The US Secretary of State says the Israeli-Palestinian peace process she sponsored should still lay the ground for an eventual deal.
Rice denies Bush's Middle East peace push a failure
RAMALLAH // The US Secretary of State Condoleezza Rice today denied the Israeli-Palestinian peace process she sponsored was a failure, saying it should lay the ground for an eventual deal. Launched nearly a year ago at a conference in Annapolis, Maryland, the negotiations were hampered from the start by violence, and bitter disputes over Jewish settlement building and the future of Jerusalem. "We knew ... that if that agreement was not reached by the end of the year, there would be those that would say that the Annapolis process, the negotiations, had failed. In fact, it is quite the opposite," Ms Rice told a news conference in the West Bank city of Ramallah with the Palestinian president Mahmoud Abbas.
"While we may not yet be at the finish line, I am quite certain that if Palestinians and Israelis stay on the Annapolis course, they are going to cross that finish line and can do so relatively soon," she added. The White House acknowledged for the first time yesterday that George W Bush's goal of a statehood deal before leaving office in January was "unlikely" to be achieved. Mr Abbas and the Israeli foreign minister Tzipi Livni made public commitments to Rice to continue the negotiations, which the secretary of state insisted had narrowed the gaps between the two sides.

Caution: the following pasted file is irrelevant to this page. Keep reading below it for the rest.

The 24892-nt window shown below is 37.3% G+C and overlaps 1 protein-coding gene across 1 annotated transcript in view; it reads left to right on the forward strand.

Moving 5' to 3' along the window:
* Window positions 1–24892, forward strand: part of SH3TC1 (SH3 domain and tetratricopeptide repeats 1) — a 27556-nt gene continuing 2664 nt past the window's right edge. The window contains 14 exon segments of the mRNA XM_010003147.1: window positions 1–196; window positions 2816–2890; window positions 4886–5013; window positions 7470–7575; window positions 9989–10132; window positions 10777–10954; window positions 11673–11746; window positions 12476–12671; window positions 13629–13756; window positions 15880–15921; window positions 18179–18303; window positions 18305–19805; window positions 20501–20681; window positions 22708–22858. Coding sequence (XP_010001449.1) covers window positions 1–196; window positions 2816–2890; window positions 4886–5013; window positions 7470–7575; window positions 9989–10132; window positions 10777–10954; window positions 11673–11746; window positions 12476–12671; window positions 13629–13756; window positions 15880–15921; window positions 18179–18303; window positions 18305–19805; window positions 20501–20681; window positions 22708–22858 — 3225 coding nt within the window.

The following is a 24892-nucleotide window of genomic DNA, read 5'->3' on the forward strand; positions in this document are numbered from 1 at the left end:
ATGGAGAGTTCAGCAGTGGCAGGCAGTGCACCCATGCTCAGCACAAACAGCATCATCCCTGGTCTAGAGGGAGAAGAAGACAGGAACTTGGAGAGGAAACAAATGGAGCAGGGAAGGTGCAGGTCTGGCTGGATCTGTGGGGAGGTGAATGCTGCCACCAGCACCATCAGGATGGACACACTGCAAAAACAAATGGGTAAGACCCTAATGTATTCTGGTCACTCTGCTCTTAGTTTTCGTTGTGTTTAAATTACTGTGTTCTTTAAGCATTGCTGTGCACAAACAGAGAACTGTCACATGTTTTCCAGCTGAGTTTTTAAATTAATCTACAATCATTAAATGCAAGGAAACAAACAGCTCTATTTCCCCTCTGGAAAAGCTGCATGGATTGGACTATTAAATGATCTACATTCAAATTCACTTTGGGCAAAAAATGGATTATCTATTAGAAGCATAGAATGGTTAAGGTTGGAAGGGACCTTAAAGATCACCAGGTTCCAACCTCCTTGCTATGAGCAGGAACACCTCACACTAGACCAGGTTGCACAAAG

Barack Obama, who won the US presidential election on Tuesday, takes office on Jan 20 but it is unclear how soon he will engage in Middle East peacemaking. "We hope that the new administration will begin immediately tackling the Middle East issue so we would not waste time," said Mr Abbas. US officials attributed the failure to reach an agreement this year to Israel's decision to hold an early parliamentary election, scheduled for Feb 10.
With Mr Abbas at her side, Ms Rice cautioned Israel about continued building in Jewish settlements in the occupied West Bank. "Settlement activity, both actions and announcements, is damaging" to peace prospects, she said. Bush had hoped an end-of-term deal would bolster a legacy burdened by the unpopular war in Iraq. US officials said Rice, whose trip includes stops in the West Bank city of Jenin, Jordan and Egypt, has no plan to float her own proposals to strive for a last-minute deal.